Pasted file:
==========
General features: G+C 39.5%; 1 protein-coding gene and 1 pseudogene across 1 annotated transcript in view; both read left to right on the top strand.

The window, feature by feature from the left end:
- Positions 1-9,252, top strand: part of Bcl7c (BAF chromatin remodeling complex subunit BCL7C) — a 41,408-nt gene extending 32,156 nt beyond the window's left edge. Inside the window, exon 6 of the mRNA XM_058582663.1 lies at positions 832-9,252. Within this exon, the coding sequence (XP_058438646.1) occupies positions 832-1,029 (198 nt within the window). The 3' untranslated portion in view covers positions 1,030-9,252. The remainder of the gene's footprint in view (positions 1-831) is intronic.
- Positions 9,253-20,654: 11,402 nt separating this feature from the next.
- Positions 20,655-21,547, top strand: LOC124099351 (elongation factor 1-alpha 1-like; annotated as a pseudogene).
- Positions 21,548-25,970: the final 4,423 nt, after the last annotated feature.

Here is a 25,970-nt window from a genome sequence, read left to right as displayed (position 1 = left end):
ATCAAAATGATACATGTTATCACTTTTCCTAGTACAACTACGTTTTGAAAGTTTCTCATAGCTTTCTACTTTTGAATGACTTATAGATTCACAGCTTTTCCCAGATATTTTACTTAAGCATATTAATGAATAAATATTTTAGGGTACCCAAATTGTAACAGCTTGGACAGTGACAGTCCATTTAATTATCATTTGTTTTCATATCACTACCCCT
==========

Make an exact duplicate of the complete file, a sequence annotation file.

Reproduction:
General features: G+C 39.5%; 1 protein-coding gene and 1 pseudogene across 1 annotated transcript in view; both read left to right on the top strand.

The window, feature by feature from the left end:
- Positions 1-9,252, top strand: part of Bcl7c (BAF chromatin remodeling complex subunit BCL7C) — a 41,408-nt gene extending 32,156 nt beyond the window's left edge. Inside the window, exon 6 of the mRNA XM_058582663.1 lies at positions 832-9,252. Within this exon, the coding sequence (XP_058438646.1) occupies positions 832-1,029 (198 nt within the window). The 3' untranslated portion in view covers positions 1,030-9,252. The remainder of the gene's footprint in view (positions 1-831) is intronic.
- Positions 9,253-20,654: 11,402 nt separating this feature from the next.
- Positions 20,655-21,547, top strand: LOC124099351 (elongation factor 1-alpha 1-like; annotated as a pseudogene).
- Positions 21,548-25,970: the final 4,423 nt, after the last annotated feature.

Here is a 25,970-nt window from a genome sequence, read left to right as displayed (position 1 = left end):
ATCAAAATGATACATGTTATCACTTTTCCTAGTACAACTACGTTTTGAAAGTTTCTCATAGCTTTCTACTTTTGAATGACTTATAGATTCACAGCTTTTCCCAGATATTTTACTTAAGCATATTAATGAATAAATATTTTAGGGTACCCAAATTGTAACAGCTTGGACAGTGACAGTCCATTTAATTATCATTTGTTTTCATATCACTACCCCT